• Nylon shank and anti-twist mid-sole


  • Poor finish in some cases

Alpinestars J-6 Waterproof Boots  

Alpinestars J-6 boots bring something different to the mix, an urban-riding focused trainer style boot that is as casual as they come while still offering a good level of protection. 

Check Prices on SportsBikeShop

The shining feature of these boots is the MX-derived ankle and heel protector built into the chassis of the boot.

There is a reinforced midsole and a removable and replaceable anatomically designed footbed for maximum comfort. 

You also get a toe and heel counter reinforced under the outer material.

Many trainer style motorcycle boots are pretty bulky and look like those ‘Heelys’ with wheels in the sole. Fortunately, these are quite the opposite and look very smart and would pass quite easily as a regular trainer. 

They also have a waterproof liner which adds to their practicality. 


  • Great for urban riding
  • Comfortable
  • Casual, relaxed style
  • Waterproof


  • Sole tread doesn’t offer the best grip

Alpinestars Nc Motorcycle Boots

Another very popular pair of boots from Alpinestars is the Nc boot, a cross between a casual trainer style and sports boot. 

Check Prices on Amazon

They are made of sturdy microfiber material with reinforced ankle protection, a reinforced sole, and a rubber toe protector. 

The closure system consists of laces and velcro, which is quite a nice touch as the velcro can secure the lace ends.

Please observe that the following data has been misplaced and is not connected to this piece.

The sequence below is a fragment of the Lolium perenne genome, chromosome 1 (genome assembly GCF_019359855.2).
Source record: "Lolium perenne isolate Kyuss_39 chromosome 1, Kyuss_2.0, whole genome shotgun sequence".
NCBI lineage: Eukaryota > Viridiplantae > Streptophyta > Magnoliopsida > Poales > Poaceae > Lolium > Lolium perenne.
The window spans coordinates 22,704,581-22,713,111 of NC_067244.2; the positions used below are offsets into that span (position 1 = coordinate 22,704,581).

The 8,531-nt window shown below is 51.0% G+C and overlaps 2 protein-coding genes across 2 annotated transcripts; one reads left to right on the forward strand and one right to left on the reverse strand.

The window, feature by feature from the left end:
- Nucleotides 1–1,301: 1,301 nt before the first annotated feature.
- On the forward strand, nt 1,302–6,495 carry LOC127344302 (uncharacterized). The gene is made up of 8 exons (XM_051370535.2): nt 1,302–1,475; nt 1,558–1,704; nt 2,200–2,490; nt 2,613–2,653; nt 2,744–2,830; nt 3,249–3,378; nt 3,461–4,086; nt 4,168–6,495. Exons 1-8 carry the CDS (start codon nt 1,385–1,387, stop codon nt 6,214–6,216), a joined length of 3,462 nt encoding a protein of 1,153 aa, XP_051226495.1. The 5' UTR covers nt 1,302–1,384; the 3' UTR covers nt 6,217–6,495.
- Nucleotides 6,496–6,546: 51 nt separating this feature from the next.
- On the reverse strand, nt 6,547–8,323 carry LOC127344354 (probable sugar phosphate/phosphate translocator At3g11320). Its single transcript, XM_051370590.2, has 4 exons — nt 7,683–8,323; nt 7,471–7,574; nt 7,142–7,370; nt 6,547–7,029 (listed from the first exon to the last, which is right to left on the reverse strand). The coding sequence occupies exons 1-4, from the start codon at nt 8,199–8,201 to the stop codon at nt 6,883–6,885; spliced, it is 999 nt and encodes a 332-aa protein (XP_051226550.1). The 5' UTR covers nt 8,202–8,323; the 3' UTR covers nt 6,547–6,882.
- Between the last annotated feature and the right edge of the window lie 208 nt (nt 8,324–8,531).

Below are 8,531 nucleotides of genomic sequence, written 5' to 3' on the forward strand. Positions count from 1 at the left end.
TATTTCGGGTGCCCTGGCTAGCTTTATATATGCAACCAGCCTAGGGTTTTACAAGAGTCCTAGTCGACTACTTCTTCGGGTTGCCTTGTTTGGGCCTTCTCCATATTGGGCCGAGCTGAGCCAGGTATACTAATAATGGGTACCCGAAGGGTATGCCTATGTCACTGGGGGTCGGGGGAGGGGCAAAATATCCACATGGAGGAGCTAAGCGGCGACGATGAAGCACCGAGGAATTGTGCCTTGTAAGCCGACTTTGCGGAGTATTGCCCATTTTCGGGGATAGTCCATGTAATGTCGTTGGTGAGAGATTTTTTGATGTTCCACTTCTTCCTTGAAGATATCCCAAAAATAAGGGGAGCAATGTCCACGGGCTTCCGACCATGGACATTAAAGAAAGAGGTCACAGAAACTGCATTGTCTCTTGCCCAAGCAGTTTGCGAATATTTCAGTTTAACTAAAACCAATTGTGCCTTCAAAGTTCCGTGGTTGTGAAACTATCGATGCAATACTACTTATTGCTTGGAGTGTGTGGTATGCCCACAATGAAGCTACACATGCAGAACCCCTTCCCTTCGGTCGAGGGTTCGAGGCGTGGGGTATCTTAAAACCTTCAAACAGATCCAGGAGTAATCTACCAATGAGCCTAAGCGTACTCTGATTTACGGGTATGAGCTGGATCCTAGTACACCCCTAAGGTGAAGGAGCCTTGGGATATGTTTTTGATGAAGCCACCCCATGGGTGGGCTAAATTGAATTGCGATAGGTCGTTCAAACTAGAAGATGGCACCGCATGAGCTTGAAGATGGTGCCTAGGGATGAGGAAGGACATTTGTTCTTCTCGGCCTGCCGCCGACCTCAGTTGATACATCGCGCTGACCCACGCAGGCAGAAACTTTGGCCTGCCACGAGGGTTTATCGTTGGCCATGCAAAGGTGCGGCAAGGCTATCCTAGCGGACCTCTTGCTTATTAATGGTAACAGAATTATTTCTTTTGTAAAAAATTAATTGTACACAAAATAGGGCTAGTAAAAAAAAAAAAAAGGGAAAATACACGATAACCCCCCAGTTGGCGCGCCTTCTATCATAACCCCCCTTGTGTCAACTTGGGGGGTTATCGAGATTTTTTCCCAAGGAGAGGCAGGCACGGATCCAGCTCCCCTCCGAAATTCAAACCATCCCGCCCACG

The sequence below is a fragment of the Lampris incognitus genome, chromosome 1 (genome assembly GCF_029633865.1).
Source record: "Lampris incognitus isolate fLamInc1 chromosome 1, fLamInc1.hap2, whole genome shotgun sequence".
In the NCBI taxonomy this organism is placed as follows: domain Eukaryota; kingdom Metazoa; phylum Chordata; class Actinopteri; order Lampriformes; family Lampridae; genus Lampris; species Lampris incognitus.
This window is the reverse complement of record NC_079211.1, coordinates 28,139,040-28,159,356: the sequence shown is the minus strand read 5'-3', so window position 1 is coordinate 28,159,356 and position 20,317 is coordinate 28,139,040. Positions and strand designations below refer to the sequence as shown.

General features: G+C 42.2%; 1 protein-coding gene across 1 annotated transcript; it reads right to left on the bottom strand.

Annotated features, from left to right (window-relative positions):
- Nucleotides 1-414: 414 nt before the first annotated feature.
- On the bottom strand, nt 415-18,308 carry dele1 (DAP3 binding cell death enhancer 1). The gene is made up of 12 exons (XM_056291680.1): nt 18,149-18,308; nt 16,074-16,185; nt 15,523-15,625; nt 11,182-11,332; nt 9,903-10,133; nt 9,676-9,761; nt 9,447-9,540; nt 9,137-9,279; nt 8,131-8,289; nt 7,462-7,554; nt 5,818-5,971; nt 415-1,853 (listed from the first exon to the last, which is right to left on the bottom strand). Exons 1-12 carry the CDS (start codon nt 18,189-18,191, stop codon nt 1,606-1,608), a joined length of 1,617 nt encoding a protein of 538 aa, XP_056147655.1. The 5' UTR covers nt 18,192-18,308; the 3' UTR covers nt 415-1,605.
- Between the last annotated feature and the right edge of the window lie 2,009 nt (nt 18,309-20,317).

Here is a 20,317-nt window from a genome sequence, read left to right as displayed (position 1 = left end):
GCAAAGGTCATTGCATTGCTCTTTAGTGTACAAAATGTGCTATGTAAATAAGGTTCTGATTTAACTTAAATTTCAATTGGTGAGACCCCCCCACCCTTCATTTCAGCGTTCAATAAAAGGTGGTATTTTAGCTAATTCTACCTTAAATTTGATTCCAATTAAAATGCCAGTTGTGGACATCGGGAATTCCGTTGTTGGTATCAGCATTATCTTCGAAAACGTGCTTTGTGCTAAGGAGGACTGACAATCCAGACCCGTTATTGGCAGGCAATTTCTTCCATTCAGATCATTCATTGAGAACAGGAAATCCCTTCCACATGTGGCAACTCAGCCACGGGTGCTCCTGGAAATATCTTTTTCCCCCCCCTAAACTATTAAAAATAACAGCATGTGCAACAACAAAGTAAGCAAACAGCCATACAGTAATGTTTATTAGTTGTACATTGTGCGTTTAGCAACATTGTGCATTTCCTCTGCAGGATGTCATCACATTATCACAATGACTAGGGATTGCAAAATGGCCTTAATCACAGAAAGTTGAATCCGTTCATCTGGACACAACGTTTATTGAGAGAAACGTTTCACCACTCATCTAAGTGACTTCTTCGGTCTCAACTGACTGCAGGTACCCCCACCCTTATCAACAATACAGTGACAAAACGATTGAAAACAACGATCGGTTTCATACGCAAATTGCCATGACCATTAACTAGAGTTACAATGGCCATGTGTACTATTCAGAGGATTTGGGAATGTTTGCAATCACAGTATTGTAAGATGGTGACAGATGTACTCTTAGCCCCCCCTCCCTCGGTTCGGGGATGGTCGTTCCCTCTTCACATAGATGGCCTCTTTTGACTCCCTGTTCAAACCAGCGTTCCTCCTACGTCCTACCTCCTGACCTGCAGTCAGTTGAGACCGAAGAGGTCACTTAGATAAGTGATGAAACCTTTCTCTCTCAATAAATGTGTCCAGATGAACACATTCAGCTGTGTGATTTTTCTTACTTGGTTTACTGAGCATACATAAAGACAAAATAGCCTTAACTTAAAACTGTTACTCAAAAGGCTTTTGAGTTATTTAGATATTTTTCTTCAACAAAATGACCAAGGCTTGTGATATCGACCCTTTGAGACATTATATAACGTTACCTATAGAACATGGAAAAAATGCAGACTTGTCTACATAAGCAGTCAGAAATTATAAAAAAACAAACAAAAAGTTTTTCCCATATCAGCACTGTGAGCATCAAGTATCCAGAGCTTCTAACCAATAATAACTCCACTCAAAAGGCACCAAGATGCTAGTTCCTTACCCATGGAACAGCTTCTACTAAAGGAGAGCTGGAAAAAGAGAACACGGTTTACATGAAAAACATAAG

They need breaking in to be comfortable, but they are not the most suitable walking boot off the bike due to the reinforced sole. 

You do get Alpinestars waterproof lining in the boot. As a result, the boots get pretty warm as there is no escape for the heat off your feet. 


  • Waterproof Drytex Lining
  • Sturdy 
  • Comfortable


  • No extra protection such as toe and heel counters

Forma FORC50 Adventure Low WP Boots

A pair of boots that offer something different to the mix is the FORC50 Adventure style boots from Forma. 

Check Prices on Amazon

Generally, adventure boots are full length and offer the maximum amount of protection possible. However, they are quite restrictive off the bike, so may not suit everyone. 

The FORC50 could be a great alternative to look at. 

Forma markets these boots as having the maximum levels of protection for abrasion, perforation and strength.

I have to say I am inclined to agree with this statement, as they are a very sturdy solid pair of boots.

First off, they are waterproof with a Drytex membrane that allows for breathability. 

In terms of protective qualities, they are loaded with a TPU ankle and shin protector and memory foam for comfort; they are also equipped with an ISS (incorporated steel shank), which offers the best protection.